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Set Library insert() Function in C++ Programming Language

Set Library insert() Function in C++
Insert element. Extends the container by inserting new elements, effectively increasing the container size by the number of elements inserted. Because elements in a set are unique, the insertion operation checks whether each inserted element is equivalent to an element already in the container, and if so, the element is not inserted, returning an iterator to this existing element (if the function returns a value). The C++ set::insert function is used to insert new elements in the container. This results into increasing the set size by the number of elements inserted. As the elements in a set are unique, therefore the insertion operation first checks if the inserted element is unique to the set then the element is inserted. For a similar container allowing for duplicate elements, see multiset. Internally, set containers keep all their elements sorted following the criterion specified by its comparison object. The elements are always inserted in its respective position following this ordering. The parameters determine how many elements are inserted and to which values they are initialized:
Syntax for Set insert() Function in C++
#include <set> //single element (1) pair<iterator,bool> insert (const value_type& val); pair<iterator,bool> insert (value_type&& val); //with hint (2) iterator insert (const_iterator position, const value_type& val); iterator insert (const_iterator position, value_type&& val); //range (3) template <class InputIterator> void insert (InputIterator first, InputIterator last); //initializer list (4) void insert (initializer_list<value_type> il);
Value to be copied (or moved) to the inserted elements. Member type value_type is the type of the elements in the container, defined in set as an alias of its first template parameter (T).
Hint for the position where the element can be inserted. The function optimizes its insertion time if position points to the element that will follow the inserted element (or to the end, if it would be the last). Notice that this is just a hint and does not force the new element to be inserted at that position within the set container (the elements in a set always follow a specific order). Member types iterator and const_iterator are defined in map as a bidirectional iterator type that point to elements.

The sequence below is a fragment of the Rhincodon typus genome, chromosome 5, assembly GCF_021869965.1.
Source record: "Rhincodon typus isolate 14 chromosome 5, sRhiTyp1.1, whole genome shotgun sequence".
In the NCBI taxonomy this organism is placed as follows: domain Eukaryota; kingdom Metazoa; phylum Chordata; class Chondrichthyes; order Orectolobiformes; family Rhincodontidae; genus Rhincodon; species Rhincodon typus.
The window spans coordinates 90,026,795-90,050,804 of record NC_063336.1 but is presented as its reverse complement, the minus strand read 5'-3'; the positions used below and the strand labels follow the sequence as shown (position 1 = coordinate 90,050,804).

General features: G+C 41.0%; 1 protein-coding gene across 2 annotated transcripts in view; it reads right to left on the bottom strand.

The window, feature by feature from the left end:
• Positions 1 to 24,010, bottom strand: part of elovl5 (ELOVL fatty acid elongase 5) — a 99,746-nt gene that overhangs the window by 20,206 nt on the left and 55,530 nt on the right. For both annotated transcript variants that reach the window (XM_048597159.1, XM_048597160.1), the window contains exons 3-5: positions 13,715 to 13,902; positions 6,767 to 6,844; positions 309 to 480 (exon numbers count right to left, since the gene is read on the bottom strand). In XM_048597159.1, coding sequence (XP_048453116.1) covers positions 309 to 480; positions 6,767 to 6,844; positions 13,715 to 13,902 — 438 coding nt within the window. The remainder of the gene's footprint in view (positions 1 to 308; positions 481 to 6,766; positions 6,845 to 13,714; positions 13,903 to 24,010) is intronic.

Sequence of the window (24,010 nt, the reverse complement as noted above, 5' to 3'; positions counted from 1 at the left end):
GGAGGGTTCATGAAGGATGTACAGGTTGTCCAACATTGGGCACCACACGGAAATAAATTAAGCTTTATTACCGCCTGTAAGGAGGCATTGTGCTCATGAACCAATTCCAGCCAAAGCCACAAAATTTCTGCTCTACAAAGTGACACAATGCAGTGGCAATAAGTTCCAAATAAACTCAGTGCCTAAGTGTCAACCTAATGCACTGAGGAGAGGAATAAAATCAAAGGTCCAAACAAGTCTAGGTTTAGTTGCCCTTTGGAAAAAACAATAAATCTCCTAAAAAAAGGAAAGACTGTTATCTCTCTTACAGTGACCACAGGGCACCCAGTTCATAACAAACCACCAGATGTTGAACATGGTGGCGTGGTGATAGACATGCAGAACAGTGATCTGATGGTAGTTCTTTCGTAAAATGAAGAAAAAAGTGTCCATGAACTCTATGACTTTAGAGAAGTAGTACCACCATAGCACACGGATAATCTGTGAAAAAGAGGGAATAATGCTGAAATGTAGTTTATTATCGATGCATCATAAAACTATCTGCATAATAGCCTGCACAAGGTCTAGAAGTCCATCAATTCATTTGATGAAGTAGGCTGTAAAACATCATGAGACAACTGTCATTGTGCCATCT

first, last
Iterators specifying a range of elements. Copies of the elements in the range [first,last) are inserted in the container. Notice that the range includes all the elements between first and last, including the element pointed by first but not the one pointed by last. The function template argument InputIterator shall be an input iterator type that points to elements of a type from which value_type objects can be constructed.
An initializer_list object. Copies of these elements are inserted. These objects are automatically constructed from initializer list declarators. Member type value_type is the type of the elements in the container, defined in set as an alias of its first template parameter (T). The single element versions (1) return a pair, with its member pair::first set to an iterator pointing to either the newly inserted element or to the equivalent element already in the set. The pair::second element in the pair is set to true if a new element was inserted or false if an equivalent element already existed. The versions with a hint (2) return an iterator pointing to either the newly inserted element or to the element that already had its same value in the set. Member type iterator is a bidirectional iterator type that points to elements. pair is a class template declared in <utility> (see pair).
If a single element is inserted, logarithmic in size in general, but amortized constant if a hint is given and the position given is the optimal. If N elements are inserted, Nlog(size+N). Implementations may optimize if the range is already sorted.
Iterator validity
No changes.
Data races
The container is modified. Concurrently accessing existing elements is safe, although iterating ranges in the container is not.
Exception safety
If a single element is to be inserted, there are no changes in the container in case of exception (strong guarantee). Otherwise, the container is guaranteed to end in a valid state (basic guarantee). If allocator_traits::construct is not supported with the appropriate arguments for the element constructions, or if an invalid position is specified, it causes undefined behavior.
/* insert new elements in the container by set::insert function code example. */ #include <iostream> #include <set> using namespace std; int main (){ set<int> set1 = {10, 20, 30}; set<int> set2 = {10, 20, 30}; set<int>::iterator it; //single element version set1.insert(55); //single element with hint version it = set2.begin(); set2.insert(++it, 15); cout<<"set1 contains: "; for(it = set1.begin(); it != set1.end(); ++it) cout<<*it<<" "; cout<<"\nset2 contains: "; for(it = set2.begin(); it != set2.end(); ++it) cout<<*it<<" "; return 0; }

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